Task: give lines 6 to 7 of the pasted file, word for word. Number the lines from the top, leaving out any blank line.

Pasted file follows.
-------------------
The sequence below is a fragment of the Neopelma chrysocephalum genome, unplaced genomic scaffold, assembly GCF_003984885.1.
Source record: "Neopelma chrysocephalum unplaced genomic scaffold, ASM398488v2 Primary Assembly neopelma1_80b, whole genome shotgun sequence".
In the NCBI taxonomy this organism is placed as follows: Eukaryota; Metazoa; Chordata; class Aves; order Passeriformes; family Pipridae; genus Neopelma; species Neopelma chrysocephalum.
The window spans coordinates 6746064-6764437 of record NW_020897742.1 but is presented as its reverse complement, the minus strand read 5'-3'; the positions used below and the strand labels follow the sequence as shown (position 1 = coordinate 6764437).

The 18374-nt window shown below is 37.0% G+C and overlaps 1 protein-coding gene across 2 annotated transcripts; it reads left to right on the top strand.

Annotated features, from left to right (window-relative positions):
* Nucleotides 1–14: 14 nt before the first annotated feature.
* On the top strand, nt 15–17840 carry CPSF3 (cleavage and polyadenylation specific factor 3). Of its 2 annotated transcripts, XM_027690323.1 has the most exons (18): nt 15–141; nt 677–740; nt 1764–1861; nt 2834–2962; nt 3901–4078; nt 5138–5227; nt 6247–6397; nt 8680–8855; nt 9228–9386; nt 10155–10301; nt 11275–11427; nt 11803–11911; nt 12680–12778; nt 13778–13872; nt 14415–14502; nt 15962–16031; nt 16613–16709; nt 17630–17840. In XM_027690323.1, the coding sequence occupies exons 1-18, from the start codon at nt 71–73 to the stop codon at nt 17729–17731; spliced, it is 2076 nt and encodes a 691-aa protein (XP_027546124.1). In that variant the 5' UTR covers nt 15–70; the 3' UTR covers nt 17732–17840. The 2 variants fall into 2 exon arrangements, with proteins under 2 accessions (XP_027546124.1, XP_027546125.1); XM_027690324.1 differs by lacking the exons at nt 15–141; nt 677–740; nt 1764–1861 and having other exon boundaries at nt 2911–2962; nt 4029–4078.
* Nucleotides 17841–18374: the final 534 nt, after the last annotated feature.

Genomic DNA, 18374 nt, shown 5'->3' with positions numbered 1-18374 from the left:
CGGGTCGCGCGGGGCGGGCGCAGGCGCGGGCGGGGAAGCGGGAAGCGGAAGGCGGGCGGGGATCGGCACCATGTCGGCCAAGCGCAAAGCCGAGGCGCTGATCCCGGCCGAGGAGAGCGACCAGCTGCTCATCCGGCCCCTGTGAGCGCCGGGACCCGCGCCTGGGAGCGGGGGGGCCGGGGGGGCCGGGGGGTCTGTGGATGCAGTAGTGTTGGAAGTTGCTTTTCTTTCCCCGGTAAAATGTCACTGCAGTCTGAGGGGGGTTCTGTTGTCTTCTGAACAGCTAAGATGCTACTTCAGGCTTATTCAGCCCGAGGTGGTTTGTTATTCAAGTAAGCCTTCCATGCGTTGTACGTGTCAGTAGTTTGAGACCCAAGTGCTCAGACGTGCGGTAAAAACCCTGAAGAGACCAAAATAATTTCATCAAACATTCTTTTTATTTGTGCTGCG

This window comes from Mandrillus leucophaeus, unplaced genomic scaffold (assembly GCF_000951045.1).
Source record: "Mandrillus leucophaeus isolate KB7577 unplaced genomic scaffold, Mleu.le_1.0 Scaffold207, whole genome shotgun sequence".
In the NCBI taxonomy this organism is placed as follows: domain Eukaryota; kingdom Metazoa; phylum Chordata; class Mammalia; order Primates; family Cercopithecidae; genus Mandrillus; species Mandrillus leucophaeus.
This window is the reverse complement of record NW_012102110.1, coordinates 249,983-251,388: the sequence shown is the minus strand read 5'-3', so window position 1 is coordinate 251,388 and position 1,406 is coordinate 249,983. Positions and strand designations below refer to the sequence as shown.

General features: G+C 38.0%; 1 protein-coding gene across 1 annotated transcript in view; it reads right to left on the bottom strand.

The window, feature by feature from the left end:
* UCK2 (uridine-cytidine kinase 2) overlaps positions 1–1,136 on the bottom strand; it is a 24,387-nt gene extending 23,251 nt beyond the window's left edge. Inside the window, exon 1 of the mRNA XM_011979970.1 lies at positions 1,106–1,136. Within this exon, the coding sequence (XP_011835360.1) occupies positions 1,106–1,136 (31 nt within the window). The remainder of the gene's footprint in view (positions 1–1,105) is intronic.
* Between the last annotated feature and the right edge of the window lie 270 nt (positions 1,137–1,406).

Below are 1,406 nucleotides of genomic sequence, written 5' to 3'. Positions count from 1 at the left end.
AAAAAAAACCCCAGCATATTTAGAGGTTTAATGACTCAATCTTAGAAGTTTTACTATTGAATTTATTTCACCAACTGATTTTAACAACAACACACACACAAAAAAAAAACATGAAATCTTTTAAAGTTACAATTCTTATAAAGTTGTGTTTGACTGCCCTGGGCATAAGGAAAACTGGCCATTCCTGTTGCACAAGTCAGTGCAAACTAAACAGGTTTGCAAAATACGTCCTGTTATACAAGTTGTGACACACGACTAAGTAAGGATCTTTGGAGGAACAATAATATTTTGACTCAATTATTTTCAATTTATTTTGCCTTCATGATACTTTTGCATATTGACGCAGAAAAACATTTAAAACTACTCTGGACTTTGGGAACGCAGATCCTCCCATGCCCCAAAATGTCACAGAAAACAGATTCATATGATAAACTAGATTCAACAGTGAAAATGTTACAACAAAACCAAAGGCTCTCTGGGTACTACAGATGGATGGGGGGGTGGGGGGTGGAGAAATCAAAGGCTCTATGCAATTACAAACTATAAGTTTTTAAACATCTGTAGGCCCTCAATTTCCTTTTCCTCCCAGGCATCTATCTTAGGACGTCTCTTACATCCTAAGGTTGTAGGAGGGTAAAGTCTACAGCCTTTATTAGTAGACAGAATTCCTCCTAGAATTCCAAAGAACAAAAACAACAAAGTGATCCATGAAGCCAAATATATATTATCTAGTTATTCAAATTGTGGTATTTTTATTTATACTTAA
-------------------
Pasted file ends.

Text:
Annotated features, from left to right (window-relative positions):
* Nucleotides 1–14: 14 nt before the first annotated feature.